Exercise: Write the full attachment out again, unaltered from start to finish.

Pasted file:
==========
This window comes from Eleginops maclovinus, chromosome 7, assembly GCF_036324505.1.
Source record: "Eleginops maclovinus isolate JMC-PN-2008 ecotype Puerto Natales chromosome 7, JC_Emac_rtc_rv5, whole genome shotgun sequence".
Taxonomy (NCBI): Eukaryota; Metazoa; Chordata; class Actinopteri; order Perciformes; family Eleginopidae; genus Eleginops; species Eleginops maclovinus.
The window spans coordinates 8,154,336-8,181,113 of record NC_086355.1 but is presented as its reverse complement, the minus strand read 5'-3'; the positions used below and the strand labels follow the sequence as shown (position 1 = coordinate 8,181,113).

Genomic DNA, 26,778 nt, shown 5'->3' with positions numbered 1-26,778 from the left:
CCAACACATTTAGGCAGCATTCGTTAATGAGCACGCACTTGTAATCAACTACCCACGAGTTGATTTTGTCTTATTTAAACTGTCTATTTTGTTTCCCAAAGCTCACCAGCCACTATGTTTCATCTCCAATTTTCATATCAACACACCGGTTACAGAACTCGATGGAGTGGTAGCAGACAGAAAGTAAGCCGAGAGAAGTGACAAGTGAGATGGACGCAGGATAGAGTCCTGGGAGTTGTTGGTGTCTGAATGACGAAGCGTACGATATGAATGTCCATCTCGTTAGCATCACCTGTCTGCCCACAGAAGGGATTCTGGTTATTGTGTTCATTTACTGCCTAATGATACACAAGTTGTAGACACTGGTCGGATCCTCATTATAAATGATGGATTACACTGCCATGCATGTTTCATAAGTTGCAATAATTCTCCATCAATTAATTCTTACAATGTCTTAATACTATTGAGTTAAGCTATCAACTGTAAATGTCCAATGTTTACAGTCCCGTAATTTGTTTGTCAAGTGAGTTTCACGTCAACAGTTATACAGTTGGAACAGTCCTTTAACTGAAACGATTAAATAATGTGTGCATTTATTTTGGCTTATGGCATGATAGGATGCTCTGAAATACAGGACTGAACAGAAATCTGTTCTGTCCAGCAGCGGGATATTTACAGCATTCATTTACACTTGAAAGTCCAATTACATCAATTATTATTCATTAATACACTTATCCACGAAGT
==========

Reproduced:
This window comes from Eleginops maclovinus, chromosome 7, assembly GCF_036324505.1.
Source record: "Eleginops maclovinus isolate JMC-PN-2008 ecotype Puerto Natales chromosome 7, JC_Emac_rtc_rv5, whole genome shotgun sequence".
Taxonomy (NCBI): Eukaryota; Metazoa; Chordata; class Actinopteri; order Perciformes; family Eleginopidae; genus Eleginops; species Eleginops maclovinus.
The window spans coordinates 8,154,336-8,181,113 of record NC_086355.1 but is presented as its reverse complement, the minus strand read 5'-3'; the positions used below and the strand labels follow the sequence as shown (position 1 = coordinate 8,181,113).

Genomic DNA, 26,778 nt, shown 5'->3' with positions numbered 1-26,778 from the left:
CCAACACATTTAGGCAGCATTCGTTAATGAGCACGCACTTGTAATCAACTACCCACGAGTTGATTTTGTCTTATTTAAACTGTCTATTTTGTTTCCCAAAGCTCACCAGCCACTATGTTTCATCTCCAATTTTCATATCAACACACCGGTTACAGAACTCGATGGAGTGGTAGCAGACAGAAAGTAAGCCGAGAGAAGTGACAAGTGAGATGGACGCAGGATAGAGTCCTGGGAGTTGTTGGTGTCTGAATGACGAAGCGTACGATATGAATGTCCATCTCGTTAGCATCACCTGTCTGCCCACAGAAGGGATTCTGGTTATTGTGTTCATTTACTGCCTAATGATACACAAGTTGTAGACACTGGTCGGATCCTCATTATAAATGATGGATTACACTGCCATGCATGTTTCATAAGTTGCAATAATTCTCCATCAATTAATTCTTACAATGTCTTAATACTATTGAGTTAAGCTATCAACTGTAAATGTCCAATGTTTACAGTCCCGTAATTTGTTTGTCAAGTGAGTTTCACGTCAACAGTTATACAGTTGGAACAGTCCTTTAACTGAAACGATTAAATAATGTGTGCATTTATTTTGGCTTATGGCATGATAGGATGCTCTGAAATACAGGACTGAACAGAAATCTGTTCTGTCCAGCAGCGGGATATTTACAGCATTCATTTACACTTGAAAGTCCAATTACATCAATTATTATTCATTAATACACTTATCCACGAAGT